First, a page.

So in some sense, your role becomes kind of social. On the one hand, it is important to make the class an actual exchange of actual, really strong, criticism, because otherwise, the whole thing becomes really questionable. But then, there are people’s feelings at stake… Anyway, he’s in this role, and there are people saying really inconsiderate, mean, funny things–that are also possibly true–and then there are people  coming to the rescue. A lot of that, I’ve seen and experienced in small doses. I’ve been really lucky in my teaching experience, because for the most part, the people who show up really, really want to be there, and they take it very seriously, and they work really hard. It doesn’t mean they’re always at a very advanced level, but–the way I wrote about it, I really have rarely had that actually comically bad experience.

A lot of the work in this collection, and a lot of The Flame Alphabet, has this very intense sense of dread, and an intense sense of familial dread. Whether it’s a story featuring a chronically ill child or another dealing with the aging of parents… When you’re writing these, do you know that this is what you’ll be focusing on, or does that emerge after the setting or a basic plot?

I don’t know if I know it in a topical sense, but I think that I won’t keep writing a story unless I can start to create a certain degree of feeling in myself. I have to feel really strong feelings, and it might be fear. I think dread is a good word; a kind of foreboding. I think of it, sometimes, as pressure, this sense of looming conflict. I think that there are probably only very few ways I know to start to generate that. Sometimes, often, it’s about tweaking and twerking and leveraging familial relationships. It’s really difficult to do if you’ve got a character all by himself. Once you start bringing in other people–let’s say one character feels responsible for another. Suddenly, there’s a problem. I like finding these problems and then making them really worse, as bad as I can make them. With logic, with narrative logic, with dramatic logic. People keep saying this to me, about this book, that it’s just a lot of fucked-up parent-child stuff, grown-up people and their aging parents… I was just living in Germany, and the moderator asked me, “What is it going to take for you to stop writing about family?” And I was like, “Just ask politely.” No, but there’s a way, I think, now… It’s hard for me to find a lot of drama outside of these primal relationships. It’s a territory I look to. But when I’m writing, it feels a lot more elemental.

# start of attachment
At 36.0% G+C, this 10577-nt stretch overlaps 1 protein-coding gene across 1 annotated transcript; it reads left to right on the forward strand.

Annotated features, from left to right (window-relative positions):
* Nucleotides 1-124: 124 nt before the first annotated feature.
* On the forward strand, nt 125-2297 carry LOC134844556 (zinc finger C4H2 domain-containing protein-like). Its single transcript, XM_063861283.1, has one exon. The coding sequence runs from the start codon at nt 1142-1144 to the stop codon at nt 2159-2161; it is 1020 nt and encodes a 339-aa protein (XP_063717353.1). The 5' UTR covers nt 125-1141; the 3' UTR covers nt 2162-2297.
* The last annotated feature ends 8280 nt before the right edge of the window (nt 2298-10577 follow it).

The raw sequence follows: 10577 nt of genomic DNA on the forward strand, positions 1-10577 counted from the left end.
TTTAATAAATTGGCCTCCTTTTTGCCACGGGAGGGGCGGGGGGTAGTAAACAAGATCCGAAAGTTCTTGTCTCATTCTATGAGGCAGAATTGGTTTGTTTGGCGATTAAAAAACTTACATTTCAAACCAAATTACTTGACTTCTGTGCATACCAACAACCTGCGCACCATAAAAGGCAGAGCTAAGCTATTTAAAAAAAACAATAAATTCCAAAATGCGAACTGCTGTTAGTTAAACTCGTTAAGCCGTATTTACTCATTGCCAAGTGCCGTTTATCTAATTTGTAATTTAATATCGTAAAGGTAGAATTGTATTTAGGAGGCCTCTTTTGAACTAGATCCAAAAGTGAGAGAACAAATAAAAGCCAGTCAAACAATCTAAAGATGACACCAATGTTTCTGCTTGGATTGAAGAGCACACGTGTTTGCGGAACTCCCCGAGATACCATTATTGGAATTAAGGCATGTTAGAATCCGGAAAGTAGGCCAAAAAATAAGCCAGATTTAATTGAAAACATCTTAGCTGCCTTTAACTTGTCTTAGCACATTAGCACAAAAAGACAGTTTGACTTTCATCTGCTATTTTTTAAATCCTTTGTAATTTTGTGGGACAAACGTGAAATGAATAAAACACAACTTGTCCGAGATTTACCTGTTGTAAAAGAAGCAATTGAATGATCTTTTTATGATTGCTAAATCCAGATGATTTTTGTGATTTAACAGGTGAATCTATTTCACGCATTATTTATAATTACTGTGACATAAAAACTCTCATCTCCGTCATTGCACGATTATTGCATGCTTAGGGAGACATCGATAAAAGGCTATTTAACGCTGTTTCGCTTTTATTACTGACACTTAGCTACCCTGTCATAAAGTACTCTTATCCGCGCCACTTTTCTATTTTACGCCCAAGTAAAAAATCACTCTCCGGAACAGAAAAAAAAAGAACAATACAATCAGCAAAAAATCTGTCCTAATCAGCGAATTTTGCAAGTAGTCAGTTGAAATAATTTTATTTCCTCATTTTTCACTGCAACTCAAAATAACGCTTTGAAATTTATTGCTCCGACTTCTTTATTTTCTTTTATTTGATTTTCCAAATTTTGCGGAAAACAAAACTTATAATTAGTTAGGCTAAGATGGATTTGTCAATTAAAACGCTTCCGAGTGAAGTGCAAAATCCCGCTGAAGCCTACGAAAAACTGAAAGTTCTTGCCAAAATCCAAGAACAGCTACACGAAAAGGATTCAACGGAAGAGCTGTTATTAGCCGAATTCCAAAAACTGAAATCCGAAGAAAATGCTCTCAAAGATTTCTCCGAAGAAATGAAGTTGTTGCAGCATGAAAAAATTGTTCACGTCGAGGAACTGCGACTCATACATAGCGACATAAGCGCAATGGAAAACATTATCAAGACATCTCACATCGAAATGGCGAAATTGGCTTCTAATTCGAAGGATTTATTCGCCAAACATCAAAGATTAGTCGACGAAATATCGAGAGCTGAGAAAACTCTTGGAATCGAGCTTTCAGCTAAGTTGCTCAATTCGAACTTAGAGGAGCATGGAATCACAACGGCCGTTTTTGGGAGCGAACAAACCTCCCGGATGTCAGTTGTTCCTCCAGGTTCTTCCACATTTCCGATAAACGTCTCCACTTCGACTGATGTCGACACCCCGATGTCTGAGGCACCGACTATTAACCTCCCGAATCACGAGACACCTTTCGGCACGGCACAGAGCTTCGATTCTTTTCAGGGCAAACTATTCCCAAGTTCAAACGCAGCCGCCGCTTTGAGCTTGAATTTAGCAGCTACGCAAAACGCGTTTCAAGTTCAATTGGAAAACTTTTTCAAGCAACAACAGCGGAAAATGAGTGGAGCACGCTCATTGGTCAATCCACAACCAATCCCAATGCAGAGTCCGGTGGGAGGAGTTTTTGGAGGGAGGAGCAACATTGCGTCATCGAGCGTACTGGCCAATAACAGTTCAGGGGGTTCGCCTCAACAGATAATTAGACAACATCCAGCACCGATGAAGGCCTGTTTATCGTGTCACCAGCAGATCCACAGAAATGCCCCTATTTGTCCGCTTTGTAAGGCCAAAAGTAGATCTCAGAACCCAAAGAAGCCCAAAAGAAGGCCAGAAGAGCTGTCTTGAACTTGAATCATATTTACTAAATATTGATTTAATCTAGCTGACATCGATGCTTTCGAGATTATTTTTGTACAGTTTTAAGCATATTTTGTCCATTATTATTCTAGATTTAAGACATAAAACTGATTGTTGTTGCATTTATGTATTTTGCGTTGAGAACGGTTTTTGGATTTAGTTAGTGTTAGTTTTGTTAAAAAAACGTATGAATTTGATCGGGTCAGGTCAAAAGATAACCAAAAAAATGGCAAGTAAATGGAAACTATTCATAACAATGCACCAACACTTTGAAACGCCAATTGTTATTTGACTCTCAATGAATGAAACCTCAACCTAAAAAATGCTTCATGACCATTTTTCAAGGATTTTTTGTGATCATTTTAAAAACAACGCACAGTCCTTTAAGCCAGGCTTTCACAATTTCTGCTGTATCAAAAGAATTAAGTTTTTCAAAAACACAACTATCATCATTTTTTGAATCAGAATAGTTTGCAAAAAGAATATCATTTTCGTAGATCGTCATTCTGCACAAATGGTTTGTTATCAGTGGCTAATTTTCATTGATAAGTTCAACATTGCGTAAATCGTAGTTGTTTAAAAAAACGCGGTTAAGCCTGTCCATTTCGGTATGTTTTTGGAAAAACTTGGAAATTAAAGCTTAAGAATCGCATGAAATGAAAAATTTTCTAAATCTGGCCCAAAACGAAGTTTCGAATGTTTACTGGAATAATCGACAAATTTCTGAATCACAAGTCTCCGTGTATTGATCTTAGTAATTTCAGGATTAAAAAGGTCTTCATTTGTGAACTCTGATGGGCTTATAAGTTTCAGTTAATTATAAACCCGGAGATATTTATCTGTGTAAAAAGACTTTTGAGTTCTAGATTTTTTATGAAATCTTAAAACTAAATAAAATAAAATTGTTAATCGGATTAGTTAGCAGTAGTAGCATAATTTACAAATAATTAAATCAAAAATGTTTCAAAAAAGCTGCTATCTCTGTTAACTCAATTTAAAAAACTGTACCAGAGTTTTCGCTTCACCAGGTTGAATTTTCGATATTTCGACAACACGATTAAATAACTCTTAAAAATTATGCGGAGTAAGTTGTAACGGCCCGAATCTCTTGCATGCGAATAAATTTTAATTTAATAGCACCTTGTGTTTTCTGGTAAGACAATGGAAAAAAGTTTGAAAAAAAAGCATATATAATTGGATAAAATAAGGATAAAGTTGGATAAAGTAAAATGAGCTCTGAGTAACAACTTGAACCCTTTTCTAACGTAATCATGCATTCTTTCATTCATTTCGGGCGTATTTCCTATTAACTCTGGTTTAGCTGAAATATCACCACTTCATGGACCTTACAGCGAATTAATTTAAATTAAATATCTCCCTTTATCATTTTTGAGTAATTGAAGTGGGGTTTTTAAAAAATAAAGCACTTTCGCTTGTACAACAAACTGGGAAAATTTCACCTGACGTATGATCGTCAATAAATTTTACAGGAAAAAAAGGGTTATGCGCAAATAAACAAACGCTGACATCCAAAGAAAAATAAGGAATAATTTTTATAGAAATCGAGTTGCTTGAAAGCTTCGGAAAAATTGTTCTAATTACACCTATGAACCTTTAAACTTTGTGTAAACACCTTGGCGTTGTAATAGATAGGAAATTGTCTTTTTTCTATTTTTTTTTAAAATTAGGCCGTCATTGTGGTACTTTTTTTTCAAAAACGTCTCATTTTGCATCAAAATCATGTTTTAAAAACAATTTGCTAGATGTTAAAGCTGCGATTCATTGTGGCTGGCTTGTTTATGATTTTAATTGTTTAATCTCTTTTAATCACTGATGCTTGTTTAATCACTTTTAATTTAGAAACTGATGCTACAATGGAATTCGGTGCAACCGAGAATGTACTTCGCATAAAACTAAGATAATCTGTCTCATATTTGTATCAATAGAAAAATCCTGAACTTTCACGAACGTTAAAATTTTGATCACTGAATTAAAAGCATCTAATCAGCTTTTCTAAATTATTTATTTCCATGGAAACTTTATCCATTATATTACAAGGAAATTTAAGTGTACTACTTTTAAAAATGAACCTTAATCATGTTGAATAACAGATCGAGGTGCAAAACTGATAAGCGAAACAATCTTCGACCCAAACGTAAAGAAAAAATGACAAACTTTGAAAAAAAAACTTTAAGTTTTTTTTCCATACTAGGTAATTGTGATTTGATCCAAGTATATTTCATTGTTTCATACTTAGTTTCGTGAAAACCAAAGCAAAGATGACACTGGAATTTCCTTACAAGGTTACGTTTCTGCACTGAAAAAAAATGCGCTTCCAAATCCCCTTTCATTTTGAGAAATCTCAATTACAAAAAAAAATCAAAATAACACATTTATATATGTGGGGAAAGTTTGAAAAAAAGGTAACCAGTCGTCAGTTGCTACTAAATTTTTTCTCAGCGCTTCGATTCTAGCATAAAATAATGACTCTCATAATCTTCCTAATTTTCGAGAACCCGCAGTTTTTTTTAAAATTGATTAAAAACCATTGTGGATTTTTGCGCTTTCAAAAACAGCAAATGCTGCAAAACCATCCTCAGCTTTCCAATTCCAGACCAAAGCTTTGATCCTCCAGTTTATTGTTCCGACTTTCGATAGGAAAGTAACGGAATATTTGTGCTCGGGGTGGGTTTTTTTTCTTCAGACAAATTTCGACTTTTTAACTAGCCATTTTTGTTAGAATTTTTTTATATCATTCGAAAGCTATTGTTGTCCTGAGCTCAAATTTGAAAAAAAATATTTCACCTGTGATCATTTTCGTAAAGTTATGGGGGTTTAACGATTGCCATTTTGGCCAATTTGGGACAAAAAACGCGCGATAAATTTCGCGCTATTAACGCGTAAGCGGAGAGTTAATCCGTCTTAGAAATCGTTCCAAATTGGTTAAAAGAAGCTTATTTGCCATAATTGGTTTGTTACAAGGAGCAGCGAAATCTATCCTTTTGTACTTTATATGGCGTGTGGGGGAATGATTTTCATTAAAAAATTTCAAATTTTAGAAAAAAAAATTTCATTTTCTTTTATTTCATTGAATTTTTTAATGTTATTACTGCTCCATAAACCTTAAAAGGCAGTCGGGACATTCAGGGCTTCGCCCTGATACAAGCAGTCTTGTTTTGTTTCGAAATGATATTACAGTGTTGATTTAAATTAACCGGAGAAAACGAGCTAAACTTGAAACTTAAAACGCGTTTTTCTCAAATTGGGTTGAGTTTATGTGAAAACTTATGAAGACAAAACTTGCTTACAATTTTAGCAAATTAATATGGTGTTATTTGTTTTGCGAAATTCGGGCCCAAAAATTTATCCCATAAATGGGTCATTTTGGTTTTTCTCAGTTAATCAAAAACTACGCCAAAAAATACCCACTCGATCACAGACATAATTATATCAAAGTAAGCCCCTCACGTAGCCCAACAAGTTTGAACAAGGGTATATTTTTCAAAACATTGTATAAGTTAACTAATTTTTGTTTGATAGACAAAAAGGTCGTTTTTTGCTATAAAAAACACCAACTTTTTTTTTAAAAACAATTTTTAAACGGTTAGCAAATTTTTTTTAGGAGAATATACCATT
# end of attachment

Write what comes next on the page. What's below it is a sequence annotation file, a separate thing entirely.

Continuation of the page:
I was speaking about this the other night, somewhere else, that I sort of feel as though I’m creating a drug out of language that’s going to give myself these feelings. And if it doesn’t, then I have to keep changing it. I have to make chemical alterations. I really want to feel it right away. I want to feel it in the first sentence. I want to feel on edge, I suppose. I guess it’s something I like to feel when I read, too. In the end, I’m trying to give myself an experience, and I’m hoping that maybe that’s something other people will want to have, too. But I don’t know. That’s a big mystery.